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Raising Your New Puppy



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Raising a puppy is an immense responsibility. That curious little bundle of fur needs to be taught all of the rules and proper behaviours required of a well-mannered dog in today’s society. Unfortunately, many dogs are not taught these things, and as a result grow up to be more than the owners can handle, ending with the dog being given up. The owner may claim the dog is stubborn, difficult, stupid, hyper, you name it, but invariably the dog is simply behaving the way he has been allowed to, or in fact encouraged to. A puppy is always watching, observing, testing, and learning. If you’re not aware of what you’re teaching, intentionally or unintentionally, the puppy could be learning all the wrong things! 

Behaviours that we see in adults are the ones that were positively reinforced. An unwanted behaviour will be reinforced by repetition if steps aren’t taken to stop it. An example would be if a dog was allowed loose in the house while the owners were away, and proceeded to enjoy a good game of ‘chew the pillow to bits’. The owners come home, see the destruction, and are upset, annoyed, and angry, but the next day will often allow the dog loose in the house again when they leave, just hoping that it doesn’t happen again. The dog though has found a fun game so he does it again, and maybe now chews the chair and the carpet too. The dog won’t associate the owner coming home and yelling with his chewing, he’ll just think "Boy mom comes home in a bad mood these days!" So the destruction continues, and the owner is exasperated. But what did the owner do to teach the dog that this chewing was unacceptable or to prevent it from happening again? Nothing! So it should be no surprise that it continued.

A puppy is like a sponge, soaking in the world from his little vantage point. He looks to his owner for guidance, comfort, and direction, just like a human child. It’s no surprise that calm, quiet families often have calm quiet dogs, while loud, out of control families often have loud out of control dogs. A puppy learns what it lives.

For starters, remember that puppies are not bad, nor do they intentionally do bad things. They simply don’t know any better. Puppies are full of innocence and curiosity. It’s up to the owner to teach the pup what he is and isn’t allowed to do, and this is best achieved with consistency, calmness, and understanding. Yelling and hitting won’t teach the dog anything other than to be afraid and confused. Respect is earned by being fair, pleasant, and consistent, not forced by being heavy handed and mean.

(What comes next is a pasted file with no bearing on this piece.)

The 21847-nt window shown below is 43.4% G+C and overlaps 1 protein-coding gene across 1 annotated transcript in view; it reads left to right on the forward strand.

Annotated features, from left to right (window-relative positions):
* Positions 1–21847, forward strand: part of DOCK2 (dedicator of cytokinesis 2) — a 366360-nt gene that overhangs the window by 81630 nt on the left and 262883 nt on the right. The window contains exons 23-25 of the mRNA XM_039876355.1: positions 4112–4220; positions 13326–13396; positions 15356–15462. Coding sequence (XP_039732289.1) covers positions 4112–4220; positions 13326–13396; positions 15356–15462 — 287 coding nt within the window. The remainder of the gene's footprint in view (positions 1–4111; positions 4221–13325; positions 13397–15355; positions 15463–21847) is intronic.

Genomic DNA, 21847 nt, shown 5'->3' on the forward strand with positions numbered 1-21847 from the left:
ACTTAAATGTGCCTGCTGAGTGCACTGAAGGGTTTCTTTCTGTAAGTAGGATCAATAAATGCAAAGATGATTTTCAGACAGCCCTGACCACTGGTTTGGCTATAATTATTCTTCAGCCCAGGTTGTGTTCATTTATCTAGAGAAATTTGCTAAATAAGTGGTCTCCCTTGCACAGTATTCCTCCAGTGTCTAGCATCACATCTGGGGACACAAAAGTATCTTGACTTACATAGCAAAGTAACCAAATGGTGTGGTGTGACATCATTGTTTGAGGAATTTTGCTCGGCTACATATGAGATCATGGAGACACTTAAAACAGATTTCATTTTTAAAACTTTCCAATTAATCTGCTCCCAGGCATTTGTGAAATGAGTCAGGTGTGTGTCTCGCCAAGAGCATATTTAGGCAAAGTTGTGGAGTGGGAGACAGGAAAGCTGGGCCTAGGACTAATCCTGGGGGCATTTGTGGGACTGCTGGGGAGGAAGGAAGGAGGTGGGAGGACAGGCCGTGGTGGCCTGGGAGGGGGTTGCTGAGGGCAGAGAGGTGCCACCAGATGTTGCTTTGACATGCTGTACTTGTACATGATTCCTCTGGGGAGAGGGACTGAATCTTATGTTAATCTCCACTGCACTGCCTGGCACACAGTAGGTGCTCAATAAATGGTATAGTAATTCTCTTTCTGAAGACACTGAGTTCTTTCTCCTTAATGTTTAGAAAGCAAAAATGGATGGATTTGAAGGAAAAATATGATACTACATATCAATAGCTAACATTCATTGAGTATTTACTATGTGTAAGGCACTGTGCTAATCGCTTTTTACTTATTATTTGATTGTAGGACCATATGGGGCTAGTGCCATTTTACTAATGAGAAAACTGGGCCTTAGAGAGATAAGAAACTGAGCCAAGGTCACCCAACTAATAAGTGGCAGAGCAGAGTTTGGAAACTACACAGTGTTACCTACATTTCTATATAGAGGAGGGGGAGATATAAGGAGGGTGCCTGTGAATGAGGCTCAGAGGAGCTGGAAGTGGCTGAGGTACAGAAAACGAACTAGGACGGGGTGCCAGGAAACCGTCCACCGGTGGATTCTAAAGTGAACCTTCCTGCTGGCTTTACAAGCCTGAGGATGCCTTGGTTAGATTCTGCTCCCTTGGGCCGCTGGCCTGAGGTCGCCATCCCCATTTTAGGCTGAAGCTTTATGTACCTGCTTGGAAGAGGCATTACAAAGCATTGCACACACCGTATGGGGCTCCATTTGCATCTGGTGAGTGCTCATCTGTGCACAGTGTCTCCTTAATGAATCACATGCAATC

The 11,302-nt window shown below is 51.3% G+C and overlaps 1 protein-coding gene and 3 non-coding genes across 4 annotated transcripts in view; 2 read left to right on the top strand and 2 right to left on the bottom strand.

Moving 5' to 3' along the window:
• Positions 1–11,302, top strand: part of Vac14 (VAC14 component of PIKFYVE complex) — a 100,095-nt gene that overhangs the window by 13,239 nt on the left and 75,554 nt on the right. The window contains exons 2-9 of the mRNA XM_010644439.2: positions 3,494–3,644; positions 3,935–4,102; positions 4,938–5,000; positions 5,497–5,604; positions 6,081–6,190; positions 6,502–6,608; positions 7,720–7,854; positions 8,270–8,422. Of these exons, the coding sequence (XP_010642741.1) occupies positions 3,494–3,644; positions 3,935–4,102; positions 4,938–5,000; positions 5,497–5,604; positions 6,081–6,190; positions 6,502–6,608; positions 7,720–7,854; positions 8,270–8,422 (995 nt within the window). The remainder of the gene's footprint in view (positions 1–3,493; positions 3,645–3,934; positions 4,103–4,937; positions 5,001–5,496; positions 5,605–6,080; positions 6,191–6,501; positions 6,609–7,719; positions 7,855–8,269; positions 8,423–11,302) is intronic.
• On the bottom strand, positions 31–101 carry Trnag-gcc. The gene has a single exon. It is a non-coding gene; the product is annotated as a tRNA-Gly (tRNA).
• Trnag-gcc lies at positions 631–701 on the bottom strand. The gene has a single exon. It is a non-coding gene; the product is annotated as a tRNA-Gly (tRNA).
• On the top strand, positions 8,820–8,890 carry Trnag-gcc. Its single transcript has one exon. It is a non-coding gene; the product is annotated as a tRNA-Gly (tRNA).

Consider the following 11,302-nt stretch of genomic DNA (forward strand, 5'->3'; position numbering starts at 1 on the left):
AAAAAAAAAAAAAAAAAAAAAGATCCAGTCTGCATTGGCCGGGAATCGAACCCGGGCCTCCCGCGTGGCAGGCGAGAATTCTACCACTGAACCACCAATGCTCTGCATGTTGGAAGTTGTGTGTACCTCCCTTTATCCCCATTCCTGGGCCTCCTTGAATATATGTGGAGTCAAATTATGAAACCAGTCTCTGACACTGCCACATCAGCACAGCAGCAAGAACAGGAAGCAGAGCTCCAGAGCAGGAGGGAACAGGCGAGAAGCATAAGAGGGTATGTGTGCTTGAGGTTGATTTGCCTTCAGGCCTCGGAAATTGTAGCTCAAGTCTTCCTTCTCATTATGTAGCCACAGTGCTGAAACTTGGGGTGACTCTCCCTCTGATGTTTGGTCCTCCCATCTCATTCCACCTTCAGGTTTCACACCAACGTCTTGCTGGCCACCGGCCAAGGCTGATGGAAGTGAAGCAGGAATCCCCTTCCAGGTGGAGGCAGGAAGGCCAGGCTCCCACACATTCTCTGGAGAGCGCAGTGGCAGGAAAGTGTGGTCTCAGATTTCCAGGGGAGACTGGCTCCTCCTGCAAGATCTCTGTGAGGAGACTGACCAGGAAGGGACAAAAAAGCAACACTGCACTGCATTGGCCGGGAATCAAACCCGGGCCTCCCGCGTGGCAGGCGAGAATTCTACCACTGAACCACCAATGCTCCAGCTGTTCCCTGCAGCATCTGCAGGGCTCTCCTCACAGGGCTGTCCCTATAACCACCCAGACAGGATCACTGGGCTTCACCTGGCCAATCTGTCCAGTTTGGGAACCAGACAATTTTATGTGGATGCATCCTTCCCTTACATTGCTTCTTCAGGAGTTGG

Puppy proofing the house is the first step. The less trouble there is for a puppy to get into, the easier things will be. Move any favourite or breakable objects to where puppy can’t get at them, take the tablecloth off the table, or at least tuck the corners under so they aren’t dangling enticingly, put potted plants up on a counter, prized books on the higher levels of the bookshelf, Kleenex boxes on higher tables or a counter, and any easily toppled items such as plant stands or vases should be removed entirely. As the puppy grows and learns his manners these items can slowly be returned to where they were before his arrival. Look for any dangerous areas such as open stairs, or stair railings that a puppy could fall through, and block them off. It goes without saying that electrical cables, power bars, and plugs should be tucked out of the way, or access blocked off. A puppy should never be left unsupervised where he could have access to these dangerous items. If need be, unplug the cords, or use a product such as bitter apple to spray on them to deter him from chewing if he seems particularly interested in a specific cable.

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